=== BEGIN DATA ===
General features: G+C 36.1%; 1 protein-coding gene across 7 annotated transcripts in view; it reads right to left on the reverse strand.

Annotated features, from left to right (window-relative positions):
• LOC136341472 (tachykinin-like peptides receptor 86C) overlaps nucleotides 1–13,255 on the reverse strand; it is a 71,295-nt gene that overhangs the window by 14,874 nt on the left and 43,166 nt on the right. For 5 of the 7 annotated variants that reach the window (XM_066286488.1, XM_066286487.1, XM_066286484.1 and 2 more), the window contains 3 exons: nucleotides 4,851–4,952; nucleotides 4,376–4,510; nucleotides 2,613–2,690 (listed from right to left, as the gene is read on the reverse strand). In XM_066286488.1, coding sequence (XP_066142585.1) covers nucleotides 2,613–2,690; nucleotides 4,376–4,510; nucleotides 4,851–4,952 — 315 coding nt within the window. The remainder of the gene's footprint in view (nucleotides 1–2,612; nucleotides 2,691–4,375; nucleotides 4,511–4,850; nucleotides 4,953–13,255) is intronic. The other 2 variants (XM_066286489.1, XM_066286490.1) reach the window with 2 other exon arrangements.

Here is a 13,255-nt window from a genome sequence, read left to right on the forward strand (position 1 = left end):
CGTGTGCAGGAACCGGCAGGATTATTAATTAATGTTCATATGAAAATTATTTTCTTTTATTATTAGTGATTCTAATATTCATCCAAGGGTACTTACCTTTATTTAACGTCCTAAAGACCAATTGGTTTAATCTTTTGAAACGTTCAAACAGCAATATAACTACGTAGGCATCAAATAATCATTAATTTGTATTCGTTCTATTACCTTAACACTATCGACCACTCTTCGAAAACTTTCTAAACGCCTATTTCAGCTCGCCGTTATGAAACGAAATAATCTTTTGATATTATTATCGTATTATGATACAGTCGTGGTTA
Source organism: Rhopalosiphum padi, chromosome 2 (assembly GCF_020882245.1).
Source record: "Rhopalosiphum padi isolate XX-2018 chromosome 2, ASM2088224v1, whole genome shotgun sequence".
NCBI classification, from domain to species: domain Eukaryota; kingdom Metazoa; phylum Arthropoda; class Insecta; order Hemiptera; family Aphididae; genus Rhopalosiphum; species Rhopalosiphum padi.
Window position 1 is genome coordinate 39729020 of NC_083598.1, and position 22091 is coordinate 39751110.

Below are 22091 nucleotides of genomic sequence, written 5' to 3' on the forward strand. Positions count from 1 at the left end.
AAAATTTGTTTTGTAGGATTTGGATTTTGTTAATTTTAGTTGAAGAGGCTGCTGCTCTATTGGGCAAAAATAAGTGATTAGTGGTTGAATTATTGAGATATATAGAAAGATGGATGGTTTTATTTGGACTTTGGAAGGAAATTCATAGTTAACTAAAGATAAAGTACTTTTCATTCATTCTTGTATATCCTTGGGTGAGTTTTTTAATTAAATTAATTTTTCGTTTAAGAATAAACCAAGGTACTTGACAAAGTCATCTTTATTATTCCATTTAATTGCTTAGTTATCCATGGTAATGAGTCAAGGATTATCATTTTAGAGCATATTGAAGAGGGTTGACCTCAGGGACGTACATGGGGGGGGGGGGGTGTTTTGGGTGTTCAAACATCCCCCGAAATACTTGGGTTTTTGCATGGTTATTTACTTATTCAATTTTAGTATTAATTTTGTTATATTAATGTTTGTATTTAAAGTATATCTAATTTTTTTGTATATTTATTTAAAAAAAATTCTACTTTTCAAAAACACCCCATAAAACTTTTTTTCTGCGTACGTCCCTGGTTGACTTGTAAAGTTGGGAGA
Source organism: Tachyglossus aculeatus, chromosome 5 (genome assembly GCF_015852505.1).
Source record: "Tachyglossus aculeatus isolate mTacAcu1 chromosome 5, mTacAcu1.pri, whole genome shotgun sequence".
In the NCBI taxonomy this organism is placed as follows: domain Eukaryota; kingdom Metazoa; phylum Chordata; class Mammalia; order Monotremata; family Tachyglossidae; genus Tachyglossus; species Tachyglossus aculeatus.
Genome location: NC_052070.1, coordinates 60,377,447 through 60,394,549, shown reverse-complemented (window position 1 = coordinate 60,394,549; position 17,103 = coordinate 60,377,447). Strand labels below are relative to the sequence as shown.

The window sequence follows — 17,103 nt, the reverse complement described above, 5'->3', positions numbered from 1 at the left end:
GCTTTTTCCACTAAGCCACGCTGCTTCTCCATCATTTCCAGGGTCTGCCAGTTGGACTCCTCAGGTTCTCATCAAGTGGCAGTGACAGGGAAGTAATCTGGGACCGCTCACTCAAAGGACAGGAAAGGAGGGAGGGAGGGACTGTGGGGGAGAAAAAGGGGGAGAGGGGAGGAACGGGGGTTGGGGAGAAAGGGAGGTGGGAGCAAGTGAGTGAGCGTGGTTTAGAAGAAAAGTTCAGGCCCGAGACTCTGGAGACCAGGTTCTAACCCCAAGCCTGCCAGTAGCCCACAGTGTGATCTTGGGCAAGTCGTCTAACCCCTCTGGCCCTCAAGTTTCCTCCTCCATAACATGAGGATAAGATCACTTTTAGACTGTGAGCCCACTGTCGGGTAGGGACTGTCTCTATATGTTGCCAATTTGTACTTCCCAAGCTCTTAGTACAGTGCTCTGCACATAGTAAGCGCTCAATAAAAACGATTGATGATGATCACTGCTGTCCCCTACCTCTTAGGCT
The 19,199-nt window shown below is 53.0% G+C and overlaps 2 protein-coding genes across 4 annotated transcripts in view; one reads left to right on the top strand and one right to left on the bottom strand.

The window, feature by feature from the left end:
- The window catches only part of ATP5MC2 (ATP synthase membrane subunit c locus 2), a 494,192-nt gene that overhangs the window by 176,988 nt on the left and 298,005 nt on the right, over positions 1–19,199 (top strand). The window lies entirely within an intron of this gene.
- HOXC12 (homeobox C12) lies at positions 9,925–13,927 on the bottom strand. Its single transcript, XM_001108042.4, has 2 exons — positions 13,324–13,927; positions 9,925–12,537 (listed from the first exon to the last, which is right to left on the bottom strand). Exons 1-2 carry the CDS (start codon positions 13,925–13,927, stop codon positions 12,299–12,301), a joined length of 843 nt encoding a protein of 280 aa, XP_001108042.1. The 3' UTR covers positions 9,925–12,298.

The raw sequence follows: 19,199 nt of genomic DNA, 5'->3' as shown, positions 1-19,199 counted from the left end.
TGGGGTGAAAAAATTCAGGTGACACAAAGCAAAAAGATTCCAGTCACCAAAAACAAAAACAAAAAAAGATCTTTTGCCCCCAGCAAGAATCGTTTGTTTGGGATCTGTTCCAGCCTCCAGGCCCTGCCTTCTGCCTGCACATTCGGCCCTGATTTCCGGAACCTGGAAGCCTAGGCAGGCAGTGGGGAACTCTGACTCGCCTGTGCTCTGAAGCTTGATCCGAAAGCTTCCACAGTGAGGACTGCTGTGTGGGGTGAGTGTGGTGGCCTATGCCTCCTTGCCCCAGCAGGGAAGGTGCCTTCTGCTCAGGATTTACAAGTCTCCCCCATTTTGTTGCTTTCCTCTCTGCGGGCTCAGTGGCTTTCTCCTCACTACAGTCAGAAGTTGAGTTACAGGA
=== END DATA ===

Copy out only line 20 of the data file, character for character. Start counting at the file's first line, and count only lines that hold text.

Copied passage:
- The window catches only part of ATP5MC2 (ATP synthase membrane subunit c locus 2), a 494,192-nt gene that overhangs the window by 176,988 nt on the left and 298,005 nt on the right, over positions 1–19,199 (top strand). The window lies entirely within an intron of this gene.